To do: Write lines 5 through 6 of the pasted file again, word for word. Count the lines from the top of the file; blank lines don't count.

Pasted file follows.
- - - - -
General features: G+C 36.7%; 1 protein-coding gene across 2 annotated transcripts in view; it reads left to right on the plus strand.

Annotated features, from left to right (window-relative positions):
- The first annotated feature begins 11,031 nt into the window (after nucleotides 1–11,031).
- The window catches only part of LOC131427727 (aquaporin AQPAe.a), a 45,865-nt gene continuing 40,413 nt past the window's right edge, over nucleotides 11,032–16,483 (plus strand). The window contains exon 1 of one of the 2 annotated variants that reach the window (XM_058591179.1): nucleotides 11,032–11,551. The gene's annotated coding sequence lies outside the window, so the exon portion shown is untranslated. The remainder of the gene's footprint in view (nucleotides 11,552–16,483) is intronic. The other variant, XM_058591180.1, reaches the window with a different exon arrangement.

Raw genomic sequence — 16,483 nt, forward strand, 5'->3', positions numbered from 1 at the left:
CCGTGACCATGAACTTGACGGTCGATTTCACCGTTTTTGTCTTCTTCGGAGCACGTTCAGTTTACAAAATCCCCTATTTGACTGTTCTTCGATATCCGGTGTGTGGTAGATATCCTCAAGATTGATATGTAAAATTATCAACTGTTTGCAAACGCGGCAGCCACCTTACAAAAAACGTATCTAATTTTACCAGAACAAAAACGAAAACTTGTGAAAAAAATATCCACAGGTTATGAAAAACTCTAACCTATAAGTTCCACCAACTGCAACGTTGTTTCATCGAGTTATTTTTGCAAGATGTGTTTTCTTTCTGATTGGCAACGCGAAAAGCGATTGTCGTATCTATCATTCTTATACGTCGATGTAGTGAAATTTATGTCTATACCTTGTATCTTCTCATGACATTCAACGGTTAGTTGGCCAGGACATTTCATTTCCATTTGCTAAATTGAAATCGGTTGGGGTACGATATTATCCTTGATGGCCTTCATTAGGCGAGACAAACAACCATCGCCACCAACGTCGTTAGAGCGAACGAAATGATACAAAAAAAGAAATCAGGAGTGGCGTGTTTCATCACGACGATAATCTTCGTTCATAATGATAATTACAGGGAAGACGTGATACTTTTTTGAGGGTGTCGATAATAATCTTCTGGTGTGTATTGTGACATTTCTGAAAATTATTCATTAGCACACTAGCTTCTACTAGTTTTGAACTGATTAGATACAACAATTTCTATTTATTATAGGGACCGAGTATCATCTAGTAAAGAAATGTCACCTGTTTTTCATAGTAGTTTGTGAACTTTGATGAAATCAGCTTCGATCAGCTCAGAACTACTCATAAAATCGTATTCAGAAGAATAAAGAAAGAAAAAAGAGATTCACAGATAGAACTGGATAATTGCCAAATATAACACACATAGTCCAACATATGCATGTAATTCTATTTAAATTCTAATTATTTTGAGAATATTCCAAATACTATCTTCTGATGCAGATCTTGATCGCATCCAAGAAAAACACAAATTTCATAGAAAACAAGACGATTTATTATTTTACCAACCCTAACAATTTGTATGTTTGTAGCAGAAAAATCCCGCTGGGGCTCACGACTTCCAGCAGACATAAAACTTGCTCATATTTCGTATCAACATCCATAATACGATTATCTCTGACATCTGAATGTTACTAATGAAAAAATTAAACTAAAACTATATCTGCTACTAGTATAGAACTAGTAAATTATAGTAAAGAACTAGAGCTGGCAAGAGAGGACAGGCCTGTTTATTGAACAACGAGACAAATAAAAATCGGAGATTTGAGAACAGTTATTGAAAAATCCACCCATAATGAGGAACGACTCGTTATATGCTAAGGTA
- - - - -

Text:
Raw genomic sequence — 16,483 nt, forward strand, 5'->3', positions numbered from 1 at the left:
CCGTGACCATGAACTTGACGGTCGATTTCACCGTTTTTGTCTTCTTCGGAGCACGTTCAGTTTACAAAATCCCCTATTTGACTGTTCTTCGATATCCGGTGTGTGGTAGATATCCTCAAGATTGATATGTAAAATTATCAACTGTTTGCAAACGCGGCAGCCACCTTACAAAAAACGTATCTAATTTTACCAGAACAAAAACGAAAACTTGTGAAAAAAATATCCACAGGTTATGAAAAACTCTAACCTATAAGTTCCACCAACTGCAACGTTGTTTCATCGAGTTATTTTTGCAAGATGTGTTTTCTTTCTGATTGGCAACGCGAAAAGCGATTGTCGTATCTATCATTCTTATACGTCGATGTAGTGAAATTTATGTCTATACCTTGTATCTTCTCATGACATTCAACGGTTAGTTGGCCAGGACATTTCATTTCCATTTGCTAAATTGAAATCGGTTGGGGTACGATATTATCCTTGATGGCCTTCATTAGGCGAGACAAACAACCATCGCCACCAACGTCGTTAGAGCGAACGAAATGATACAAAAAAAGAAATCAGGAGTGGCGTGTTTCATCACGACGATAATCTTCGTTCATAATGATAATTACAGGGAAGACGTGATACTTTTTTGAGGGTGTCGATAATAATCTTCTGGTGTGTATTGTGACATTTCTGAAAATTATTCATTAGCACACTAGCTTCTACTAGTTTTGAACTGATTAGATACAACAATTTCTATTTATTATAGGGACCGAGTATCATCTAGTAAAGAAATGTCACCTGTTTTTCATAGTAGTTTGTGAACTTTGATGAAATCAGCTTCGATCAGCTCAGAACTACTCATAAAATCGTATTCAGAAGAATAAAGAAAGAAAAAAGAGATTCACAGATAGAACTGGATAATTGCCAAATATAACACACATAGTCCAACATATGCATGTAATTCTATTTAAATTCTAATTATTTTGAGAATATTCCAAATACTATCTTCTGATGCAGATCTTGATCGCATCCAAGAAAAACACAAATTTCATAGAAAACAAGACGATTTATTATTTTACCAACCCTAACAATTTGTATGTTTGTAGCAGAAAAATCCCGCTGGGGCTCACGACTTCCAGCAGACATAAAACTTGCTCATATTTCGTATCAACATCCATAATACGATTATCTCTGACATCTGAATGTTACTAATGAAAAAATTAAACTAAAACTATATCTGCTACTAGTATAGAACTAGTAAATTATAGTAAAGAACTAGAGCTGGCAAGAGAGGACAGGCCTGTTTATTGAACAACGAGACAAATAAAAATCGGAGATTTGAGAACAGTTATTGAAAAATCCACCCATAATGAGGAACGACTCGTTATATGCTAAGGTA